Have the good times returned to the Las Vegas Strip?
Some people say we’re back to pre-recession days, since billions of dollars are once again being invested on the Strip. And there is almost 100 acres of land for sale within the famed resort corridor.
But with other projects, including Genting’s $4 billion Strip resort breaking ground - is there really demand for a 60-acre site between Planet Hollywood and the Hard Rock Hotel, which at one time or another was slated to become home to a W Las Vegas, an urban D.R. Horton development and the Las Ramblas resort?
John Knott is executive vice president with CBRE Las Vegas and represents the former Las Ramblas property. According to Knott, this is one of the most exciting properties to become available in many years.
He told KNPR’s State of Nevada that it could be turned into something like CityCenter, where guests arrive and can stay within its confines because dining, gaming and shopping are all there. It could also become a timeshare property or apartments.
Whatever ends up on the land, Knott believes it is another sign that property prices in the resort corridor are returning.
“The good times fell off the map for a while,” Knott said, “This is a market that has seen some recoveries in land values.”
Support comes from
Knott said some of the top private developers who were interested in property in Las Vegas during the boom are back now that the recovery is in full swing.
“I think we’re starting to see interest from those people once again as the market recovers,” Knott said.
He points to the Genting project, Crown Resorts and the Las Vegas Convention and Visitors Authorities’ plans for the Riviera as reasons for locals to be excited about what’s ahead.
“Our citizens should be pretty darn excited,” Knott said.
Gaming writer for the Las Vegas Review-Journal Howard Stutz agrees that there is a lot of optimism but there are still a lot questions.
“In some sense, there is are still some mirages in the desert,” Stutz said.
He pointed to the New Frontier property next to Genting’s Resorts World Las Vegas project. It was bought a year ago, but nothing about its future has been announced since then.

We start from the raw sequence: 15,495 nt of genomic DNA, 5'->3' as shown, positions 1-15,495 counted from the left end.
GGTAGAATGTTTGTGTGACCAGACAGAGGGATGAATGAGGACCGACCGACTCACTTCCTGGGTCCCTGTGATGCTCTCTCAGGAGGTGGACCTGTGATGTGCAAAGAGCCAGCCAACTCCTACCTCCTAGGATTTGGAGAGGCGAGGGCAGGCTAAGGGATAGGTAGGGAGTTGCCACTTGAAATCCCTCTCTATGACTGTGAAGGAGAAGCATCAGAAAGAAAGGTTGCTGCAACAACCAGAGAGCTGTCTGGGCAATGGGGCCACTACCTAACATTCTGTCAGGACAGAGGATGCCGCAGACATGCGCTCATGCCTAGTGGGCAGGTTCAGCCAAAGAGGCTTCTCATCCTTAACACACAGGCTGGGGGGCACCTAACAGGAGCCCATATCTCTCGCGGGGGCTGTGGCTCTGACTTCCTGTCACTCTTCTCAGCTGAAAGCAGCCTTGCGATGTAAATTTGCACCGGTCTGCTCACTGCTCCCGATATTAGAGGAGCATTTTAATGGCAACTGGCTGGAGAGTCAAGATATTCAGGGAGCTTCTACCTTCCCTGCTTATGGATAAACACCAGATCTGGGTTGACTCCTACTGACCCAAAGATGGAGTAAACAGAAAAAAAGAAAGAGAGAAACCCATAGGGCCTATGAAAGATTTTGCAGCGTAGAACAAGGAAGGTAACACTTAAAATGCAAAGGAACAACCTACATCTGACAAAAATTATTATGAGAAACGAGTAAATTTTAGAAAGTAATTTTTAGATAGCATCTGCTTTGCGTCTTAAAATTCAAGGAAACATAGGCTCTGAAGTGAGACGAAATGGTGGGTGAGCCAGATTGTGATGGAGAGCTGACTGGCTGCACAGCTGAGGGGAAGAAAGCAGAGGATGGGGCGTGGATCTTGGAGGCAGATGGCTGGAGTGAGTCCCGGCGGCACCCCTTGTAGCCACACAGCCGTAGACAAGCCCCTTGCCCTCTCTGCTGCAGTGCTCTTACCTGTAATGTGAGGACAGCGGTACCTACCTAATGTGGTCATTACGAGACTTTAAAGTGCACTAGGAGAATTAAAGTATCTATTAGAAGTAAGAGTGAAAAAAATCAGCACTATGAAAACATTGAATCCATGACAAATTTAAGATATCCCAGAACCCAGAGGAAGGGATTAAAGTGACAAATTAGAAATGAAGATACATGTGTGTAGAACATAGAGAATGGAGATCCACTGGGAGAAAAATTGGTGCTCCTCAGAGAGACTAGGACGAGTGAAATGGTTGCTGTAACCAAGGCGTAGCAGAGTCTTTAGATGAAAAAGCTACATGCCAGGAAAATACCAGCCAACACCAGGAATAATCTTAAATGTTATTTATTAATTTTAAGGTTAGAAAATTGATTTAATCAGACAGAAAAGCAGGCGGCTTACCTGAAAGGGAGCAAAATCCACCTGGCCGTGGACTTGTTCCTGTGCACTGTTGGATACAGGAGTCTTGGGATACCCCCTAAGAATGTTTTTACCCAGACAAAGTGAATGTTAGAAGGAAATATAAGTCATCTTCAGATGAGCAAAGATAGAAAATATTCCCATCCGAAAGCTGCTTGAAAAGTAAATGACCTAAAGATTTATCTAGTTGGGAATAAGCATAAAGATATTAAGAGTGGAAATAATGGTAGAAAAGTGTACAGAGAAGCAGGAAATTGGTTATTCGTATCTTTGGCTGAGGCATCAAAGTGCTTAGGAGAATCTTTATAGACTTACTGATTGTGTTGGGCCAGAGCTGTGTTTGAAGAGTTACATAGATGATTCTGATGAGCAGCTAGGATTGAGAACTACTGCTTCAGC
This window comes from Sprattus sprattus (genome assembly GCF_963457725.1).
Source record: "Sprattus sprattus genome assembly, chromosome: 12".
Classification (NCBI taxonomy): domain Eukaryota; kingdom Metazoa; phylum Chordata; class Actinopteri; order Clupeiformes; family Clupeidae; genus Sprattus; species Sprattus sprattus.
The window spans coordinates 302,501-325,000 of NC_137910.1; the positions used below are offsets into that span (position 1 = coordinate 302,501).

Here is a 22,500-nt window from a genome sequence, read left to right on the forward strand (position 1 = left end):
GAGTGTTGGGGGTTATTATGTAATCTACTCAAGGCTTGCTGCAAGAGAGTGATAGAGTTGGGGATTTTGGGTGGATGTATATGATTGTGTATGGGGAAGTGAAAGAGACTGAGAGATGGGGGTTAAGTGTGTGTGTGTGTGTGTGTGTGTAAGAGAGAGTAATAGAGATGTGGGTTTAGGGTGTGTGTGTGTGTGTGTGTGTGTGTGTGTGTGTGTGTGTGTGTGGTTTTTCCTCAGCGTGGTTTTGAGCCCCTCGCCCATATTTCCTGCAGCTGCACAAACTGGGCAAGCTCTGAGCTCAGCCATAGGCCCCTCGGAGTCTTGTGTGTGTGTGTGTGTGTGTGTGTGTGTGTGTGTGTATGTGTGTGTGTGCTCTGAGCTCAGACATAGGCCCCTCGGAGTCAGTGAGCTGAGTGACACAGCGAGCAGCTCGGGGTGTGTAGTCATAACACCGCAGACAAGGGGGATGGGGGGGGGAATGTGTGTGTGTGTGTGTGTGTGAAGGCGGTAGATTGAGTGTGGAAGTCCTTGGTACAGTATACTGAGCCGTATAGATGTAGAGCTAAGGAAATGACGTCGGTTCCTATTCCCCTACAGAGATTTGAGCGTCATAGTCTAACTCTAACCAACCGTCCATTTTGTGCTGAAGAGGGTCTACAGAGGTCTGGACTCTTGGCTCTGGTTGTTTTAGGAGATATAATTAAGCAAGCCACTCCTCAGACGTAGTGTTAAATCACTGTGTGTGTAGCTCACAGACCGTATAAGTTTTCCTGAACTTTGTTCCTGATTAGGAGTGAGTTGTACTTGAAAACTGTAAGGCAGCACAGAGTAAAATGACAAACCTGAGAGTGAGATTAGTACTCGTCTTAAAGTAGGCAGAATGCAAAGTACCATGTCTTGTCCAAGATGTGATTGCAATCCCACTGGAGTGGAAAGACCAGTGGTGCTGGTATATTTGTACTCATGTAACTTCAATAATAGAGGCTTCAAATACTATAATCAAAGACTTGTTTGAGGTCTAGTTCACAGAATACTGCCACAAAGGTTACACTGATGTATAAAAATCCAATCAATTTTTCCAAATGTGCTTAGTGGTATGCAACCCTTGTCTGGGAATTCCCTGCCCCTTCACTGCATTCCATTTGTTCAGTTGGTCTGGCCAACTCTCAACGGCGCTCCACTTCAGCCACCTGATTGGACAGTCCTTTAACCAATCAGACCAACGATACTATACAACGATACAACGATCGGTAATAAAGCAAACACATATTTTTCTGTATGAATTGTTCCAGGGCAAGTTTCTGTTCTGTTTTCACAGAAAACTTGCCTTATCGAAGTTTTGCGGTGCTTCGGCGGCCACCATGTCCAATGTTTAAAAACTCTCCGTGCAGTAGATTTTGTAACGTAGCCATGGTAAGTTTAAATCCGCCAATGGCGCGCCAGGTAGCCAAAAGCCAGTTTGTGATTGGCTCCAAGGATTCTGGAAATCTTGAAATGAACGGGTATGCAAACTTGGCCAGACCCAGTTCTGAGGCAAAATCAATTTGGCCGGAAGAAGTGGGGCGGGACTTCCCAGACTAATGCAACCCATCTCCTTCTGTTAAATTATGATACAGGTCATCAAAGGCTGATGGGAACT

“It’s not the heyday. Nobody thinks it’s going to get back to that,” Stutz said. He said it’s not like flipping a light switch, it will take time.
For instance, it took two years for Genting to break ground, but Stutz said that when Resorts World opens it will spur more growth, and not just in the resort corridor.
“As the Strip kind of recovers and we start to see more construction that bods well for the local gaming companies,” Stutz said.
Editor and founder of VitalVegas.com Scott Roeben is hopeful about the future but thinks developers are still very cautious.
“I love to jump on the optimism bandwagon because I think there are lot of things to be optimistic about,” Roeben said, “There is this underlying kind of skepticism or tentativeness it keeps people from fully being onboard with the optimism, I think.”
He said the north end of the Strip is still struggling and problems at the SLS Las Vegas are an example of that.
“The SLS is having a rough time. It’s a tough time on that part of the Strip,” Roeben said.
Stutz believes the convention center project will help the north end but the biggest improvement would be a decision on the Fontainebleau, which is currently sitting abandoned at 70 percent finished.
“The key also is the Fontainbleau. The Fontainebleau needs to demolished or restarted,” Stutz said. “It’s an eyesore.”
For his part, Knott thinks the north end is really the future of the Strip.
“The rest of the Strip is pretty much built. That just leaves the north end of the Strip,” he said, “I think there is an opportunity for some fabulous development projects to come on board on the north end of the Strip in the years ahead”
After years of repercussions from the Great Recession, the world-famous Las Vegas Strip could finally see more changes from the new owners of the Tropicana Hotel-Casino to MGM Resort Internationals’ plans for the Monte Carlo.
While there is optimism, it is more pragmatic.
“I think people are excited about the new projects but there is this kind of tentative excitement because everybody got burned,” Roeben said.
John Knott, executive vice president, CBRE Las Vegas; Howard Stutz, gaming columnist, Las Vegas Review-Journal; Scott Roeben, editor and founder, VitalVegas.com
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